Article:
Six on Saturday – 02JUL2022 – Echinacea

Everyone loves purple coneflowers, right? Echinacea purpurea is a mainstay of the perennial garden, especially a native perennial garden, and they shine throughout July and August. Echinacea does well in my heavy clay, limestoney soil, and although drought tolerant (they develop fleshy roots that go really deep), they can look quite sad without regular rainfalls. Here are six different forms now blooming; to see six things in other gardens around the world, take a visit to The Propagator’s site.

First – a few purple coneflowers. The ‘straight’ species, and one that’s had a cross of some sort – the leaves are narrower, the flower petals and cone both a bit different:

This is Echinacea pallida – Pale Purple Coneflower. The flower stems are VERY tall – typically about a metre high – and the petals VERY narrow.

A variation of the purple coneflower is ‘Alba’ – the white one. It really stands out in a patch of purple and makes a wonderful cut flower.

The last two are crosses of E. purpurea, E. paradoxa (yellow coneflower) and E. tennesseensis (Tennessee coneflower). I was gifted seeds quite a few years ago and they’ve grown into a lovely patch. Pollinators have spread their traits to other coneflowers in the garden, if that’s possible, because I have some interesting looking coneflowers popping up in a few different spots now. I’m loving how some are yellow, some are orange and some are almost red.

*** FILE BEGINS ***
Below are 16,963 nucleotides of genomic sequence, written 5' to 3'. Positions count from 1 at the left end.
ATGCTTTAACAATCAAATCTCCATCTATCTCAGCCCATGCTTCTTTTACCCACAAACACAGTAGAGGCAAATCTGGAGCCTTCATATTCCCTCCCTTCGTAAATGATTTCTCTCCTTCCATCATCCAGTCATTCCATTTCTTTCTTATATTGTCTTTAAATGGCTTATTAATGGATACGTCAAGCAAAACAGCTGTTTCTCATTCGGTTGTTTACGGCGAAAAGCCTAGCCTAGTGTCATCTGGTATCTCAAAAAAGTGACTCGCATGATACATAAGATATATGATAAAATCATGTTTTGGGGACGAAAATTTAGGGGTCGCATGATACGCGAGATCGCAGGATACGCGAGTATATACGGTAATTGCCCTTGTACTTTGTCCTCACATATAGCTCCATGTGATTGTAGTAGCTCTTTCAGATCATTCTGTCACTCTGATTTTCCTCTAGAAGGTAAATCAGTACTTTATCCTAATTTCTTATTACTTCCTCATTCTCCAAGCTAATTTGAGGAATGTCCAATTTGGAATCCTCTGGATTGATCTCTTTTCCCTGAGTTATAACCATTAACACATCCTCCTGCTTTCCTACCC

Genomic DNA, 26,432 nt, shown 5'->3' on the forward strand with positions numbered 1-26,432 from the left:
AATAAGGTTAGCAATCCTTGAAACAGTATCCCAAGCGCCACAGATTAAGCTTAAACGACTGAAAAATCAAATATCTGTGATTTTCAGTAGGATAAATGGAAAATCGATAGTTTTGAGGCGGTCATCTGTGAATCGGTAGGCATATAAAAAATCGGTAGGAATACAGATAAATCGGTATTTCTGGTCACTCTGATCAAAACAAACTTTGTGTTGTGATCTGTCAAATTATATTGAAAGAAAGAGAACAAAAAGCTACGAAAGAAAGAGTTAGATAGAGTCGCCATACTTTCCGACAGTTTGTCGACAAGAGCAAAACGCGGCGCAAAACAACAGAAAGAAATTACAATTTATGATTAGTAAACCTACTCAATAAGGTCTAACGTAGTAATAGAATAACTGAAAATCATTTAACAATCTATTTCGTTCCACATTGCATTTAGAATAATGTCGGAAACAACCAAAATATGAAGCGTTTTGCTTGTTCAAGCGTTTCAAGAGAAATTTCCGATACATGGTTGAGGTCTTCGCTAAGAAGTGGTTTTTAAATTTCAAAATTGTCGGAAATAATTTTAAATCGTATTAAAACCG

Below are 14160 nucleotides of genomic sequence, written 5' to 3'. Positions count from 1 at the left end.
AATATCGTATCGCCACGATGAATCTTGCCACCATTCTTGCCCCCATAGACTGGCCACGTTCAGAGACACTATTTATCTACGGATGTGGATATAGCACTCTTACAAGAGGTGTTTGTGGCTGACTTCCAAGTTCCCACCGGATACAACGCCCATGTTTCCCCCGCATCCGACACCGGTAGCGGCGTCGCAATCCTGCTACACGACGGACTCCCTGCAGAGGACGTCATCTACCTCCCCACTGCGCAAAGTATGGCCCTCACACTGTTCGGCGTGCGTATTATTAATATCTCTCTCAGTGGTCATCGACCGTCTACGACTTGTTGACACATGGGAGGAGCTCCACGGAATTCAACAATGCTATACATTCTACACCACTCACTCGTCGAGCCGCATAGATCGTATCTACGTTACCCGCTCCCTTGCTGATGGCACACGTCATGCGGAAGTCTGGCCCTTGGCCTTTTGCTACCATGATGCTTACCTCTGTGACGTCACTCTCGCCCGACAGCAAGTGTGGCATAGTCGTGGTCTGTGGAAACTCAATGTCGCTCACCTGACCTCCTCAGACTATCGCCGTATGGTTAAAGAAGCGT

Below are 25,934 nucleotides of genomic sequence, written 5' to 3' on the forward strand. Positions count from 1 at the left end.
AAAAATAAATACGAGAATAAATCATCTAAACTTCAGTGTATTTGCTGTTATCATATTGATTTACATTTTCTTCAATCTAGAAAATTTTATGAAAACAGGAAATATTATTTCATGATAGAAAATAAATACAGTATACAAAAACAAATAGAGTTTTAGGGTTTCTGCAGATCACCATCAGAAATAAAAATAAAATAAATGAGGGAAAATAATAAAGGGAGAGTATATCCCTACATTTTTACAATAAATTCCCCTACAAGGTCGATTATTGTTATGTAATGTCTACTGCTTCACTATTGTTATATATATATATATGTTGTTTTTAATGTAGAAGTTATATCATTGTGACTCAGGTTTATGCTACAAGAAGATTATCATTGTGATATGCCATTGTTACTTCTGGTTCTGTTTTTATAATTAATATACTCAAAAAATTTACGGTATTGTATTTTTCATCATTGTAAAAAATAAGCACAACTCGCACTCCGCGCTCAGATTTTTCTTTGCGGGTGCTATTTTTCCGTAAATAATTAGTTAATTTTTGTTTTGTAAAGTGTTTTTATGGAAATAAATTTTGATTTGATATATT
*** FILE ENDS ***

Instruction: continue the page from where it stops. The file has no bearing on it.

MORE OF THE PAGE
30 Comments

  1. Yes, delayed gratification indeed. My seed sown ones were eaten by rabbits in the first year and are just getting ready to flower for the first time. I’m looking forward to seeing the flowers. Hope they are as pretty as yours.

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  2. I’ve seen Echinacea pallida growing wild in east Texas. You’re right about the height — it surprised me. That white one is a real beauty, and especially attractive to someone like me, who loves white flowers.

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  3. Gorgeous! I would add more coneflowers to my mix if it weren’t so loved by my arch nemesis the Japanese beetle! I am enjoying my immature flowers knowing that at any moment, they may be devoured by hoards of beetles.

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      1. Saul Nurseries in Atlanta patented these maybe twenty years ago. They have probably made a fortune by now! I like the natural colors better. ItSaulnatural is the company, or something close to that.

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  4. White coneflower looks whiter than I expected. Someone gave me seed for it, but I did not put it into the white garden, because I expected the centers of the flowers to be too yellow. Yours have more of a neutral greenish color. I suppose that they could get yellower as they mature.

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    1. Interesting and apt observation – ‘They always looked like hungry for attention’ – you’re right! My garden would be much less colourful without them, that’s for sure!

      Like

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